Namely, the robot hand 70 is controlled in accordance with the aforementioned respective data, and grasps the recording tape cartridge 108. Accordingly, for recording tape cartridges 10 having different outer configurations (sizes), it suffices for the concave portions 46 (grasped portions) which the robot hand 70 grasps to be disposed at the same dimensional positions as the concave portions 106 of the recording tape cartridge 108 shown in FIG. 8.

Namely, as shown in FIG. 4, it suffices for a height H from the floor surface 102A of the accommodating chamber 102 in which the recording tape cartridge 10 is accommodated to a ceiling surface 46B of the concave portion 46, and a length L from the rear wall 12D of the case 12 to a rear surface 46C of the concave portion 46, and an interval (width) W2 between side walls 66 (corner portions) continuous from the rear surfaces 46C of the concave portions 46 (W2<W1) to be formed to the same dimensions (H=J, L=K, W2=V) as in the case of the concave portions 106 of the recording tape cartridge 108. With such a structure, the robot hand 70 can accurately grasp even the recording tape cartridges 10 at which the outer shapes (and the widths in particular) of the case 12 are different.

As a result of molding to these same dimensions, at the recording tape cartridge 10, overhang portions 68 are formed above the side walls 66. When such overhang portions 68 exist, arms 73 of the claw portions 72 can support the overhang portions 68 from beneath. Thus, the recording tape cartridge 10 can be supported more reliably than in a case in which it is supported only by the supporting portion 74. Accordingly, errors, such as the recording tape cartridge 10 being dropped from the robot hand 70 or the like, do not occur. Further, because the overhang portions 68 can be used as a reference surface in the heightwise direction, the accuracy of positioning the recording tape cartridge 10 with respect to the library 100 or the drive device 90 can be improved.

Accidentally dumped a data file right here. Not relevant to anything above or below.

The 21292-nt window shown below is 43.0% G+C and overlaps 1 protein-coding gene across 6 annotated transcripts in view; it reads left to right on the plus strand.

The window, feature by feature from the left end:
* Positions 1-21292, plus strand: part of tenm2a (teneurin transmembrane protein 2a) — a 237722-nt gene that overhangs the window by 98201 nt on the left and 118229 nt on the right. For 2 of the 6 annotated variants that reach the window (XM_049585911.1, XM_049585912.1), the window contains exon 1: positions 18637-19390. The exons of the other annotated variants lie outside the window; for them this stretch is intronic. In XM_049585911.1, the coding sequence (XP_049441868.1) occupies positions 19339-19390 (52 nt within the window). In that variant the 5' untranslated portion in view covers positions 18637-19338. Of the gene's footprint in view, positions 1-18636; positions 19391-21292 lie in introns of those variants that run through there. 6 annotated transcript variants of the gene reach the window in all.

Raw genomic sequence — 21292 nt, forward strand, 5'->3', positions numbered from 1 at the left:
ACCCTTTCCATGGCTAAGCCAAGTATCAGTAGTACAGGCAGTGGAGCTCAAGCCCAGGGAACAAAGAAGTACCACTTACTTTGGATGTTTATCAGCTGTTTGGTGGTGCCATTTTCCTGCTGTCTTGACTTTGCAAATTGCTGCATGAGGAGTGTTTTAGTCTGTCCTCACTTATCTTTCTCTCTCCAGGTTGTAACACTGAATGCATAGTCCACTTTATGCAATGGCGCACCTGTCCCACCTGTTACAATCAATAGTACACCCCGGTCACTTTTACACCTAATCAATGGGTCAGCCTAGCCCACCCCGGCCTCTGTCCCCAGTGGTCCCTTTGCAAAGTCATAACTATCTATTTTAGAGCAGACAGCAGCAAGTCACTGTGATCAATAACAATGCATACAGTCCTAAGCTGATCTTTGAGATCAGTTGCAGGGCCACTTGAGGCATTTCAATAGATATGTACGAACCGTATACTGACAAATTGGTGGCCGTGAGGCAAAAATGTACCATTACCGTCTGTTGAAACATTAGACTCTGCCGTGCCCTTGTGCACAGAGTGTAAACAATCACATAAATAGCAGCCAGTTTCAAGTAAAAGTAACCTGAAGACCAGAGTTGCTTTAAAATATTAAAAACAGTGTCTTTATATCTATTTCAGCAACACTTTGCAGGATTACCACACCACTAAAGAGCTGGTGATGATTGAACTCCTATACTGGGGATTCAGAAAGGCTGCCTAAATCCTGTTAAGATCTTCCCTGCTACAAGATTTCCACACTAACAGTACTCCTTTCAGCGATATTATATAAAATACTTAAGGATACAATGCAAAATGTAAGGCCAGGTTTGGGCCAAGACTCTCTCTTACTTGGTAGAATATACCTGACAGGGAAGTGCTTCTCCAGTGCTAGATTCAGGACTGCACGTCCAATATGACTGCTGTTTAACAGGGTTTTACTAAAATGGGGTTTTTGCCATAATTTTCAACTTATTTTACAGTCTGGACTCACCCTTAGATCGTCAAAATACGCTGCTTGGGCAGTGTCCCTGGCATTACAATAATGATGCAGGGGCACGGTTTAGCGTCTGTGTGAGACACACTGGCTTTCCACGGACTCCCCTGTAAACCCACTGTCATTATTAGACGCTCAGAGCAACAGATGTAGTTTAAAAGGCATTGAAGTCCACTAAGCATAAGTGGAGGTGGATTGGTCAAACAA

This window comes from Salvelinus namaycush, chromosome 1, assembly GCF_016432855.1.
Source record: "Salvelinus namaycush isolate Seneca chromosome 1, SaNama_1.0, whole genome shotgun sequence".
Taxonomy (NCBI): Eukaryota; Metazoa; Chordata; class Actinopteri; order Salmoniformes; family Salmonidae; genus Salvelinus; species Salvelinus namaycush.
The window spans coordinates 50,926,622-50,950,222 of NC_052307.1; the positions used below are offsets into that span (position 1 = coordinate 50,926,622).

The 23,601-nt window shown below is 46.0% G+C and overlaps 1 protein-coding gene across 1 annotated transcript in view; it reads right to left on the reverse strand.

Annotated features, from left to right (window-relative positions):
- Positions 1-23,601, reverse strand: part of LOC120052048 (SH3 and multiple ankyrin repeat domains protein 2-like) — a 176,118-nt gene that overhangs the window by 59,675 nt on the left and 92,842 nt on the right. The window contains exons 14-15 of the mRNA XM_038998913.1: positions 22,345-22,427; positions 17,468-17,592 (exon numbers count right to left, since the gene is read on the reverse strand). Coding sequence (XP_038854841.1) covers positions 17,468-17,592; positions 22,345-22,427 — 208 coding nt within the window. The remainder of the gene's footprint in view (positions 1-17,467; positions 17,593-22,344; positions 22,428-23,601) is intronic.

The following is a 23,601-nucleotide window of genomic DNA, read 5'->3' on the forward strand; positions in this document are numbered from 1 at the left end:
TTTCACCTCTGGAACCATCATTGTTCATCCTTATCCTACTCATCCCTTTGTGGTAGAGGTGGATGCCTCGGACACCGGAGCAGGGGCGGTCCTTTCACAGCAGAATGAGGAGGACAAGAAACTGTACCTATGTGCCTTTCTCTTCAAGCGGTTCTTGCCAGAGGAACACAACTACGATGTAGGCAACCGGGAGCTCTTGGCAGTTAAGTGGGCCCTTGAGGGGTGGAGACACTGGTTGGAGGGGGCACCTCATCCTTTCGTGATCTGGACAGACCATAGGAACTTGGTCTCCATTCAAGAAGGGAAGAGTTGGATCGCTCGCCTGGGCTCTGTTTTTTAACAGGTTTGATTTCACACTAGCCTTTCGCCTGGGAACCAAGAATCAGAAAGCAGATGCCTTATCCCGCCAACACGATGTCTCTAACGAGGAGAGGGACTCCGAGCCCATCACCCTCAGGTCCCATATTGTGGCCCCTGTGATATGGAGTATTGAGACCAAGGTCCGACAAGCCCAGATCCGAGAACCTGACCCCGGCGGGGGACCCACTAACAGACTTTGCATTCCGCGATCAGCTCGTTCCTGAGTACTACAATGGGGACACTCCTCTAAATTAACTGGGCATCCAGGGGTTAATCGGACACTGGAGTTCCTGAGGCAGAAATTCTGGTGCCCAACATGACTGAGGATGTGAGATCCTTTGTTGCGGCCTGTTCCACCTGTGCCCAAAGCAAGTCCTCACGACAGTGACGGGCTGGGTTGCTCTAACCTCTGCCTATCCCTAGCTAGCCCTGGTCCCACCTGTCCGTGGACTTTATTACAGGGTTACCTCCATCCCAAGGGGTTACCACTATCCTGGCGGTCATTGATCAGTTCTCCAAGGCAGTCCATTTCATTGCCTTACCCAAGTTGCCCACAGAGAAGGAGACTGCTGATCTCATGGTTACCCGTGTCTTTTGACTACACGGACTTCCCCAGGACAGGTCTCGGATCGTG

In addition, inclined walls 67, which are formed at a predetermined angle in bottom view, are formed at the rear sides continuing from the side walls 66. The inclined walls 67 serve as guide surfaces for guiding the claw portions 72 to the concave portions 46 when the positions of the claw portions 72 of the robot hand 70 are slightly offset in the left-right direction. However, depending on the structure of the claw portions 72, it is possible to not form these inclined walls 67.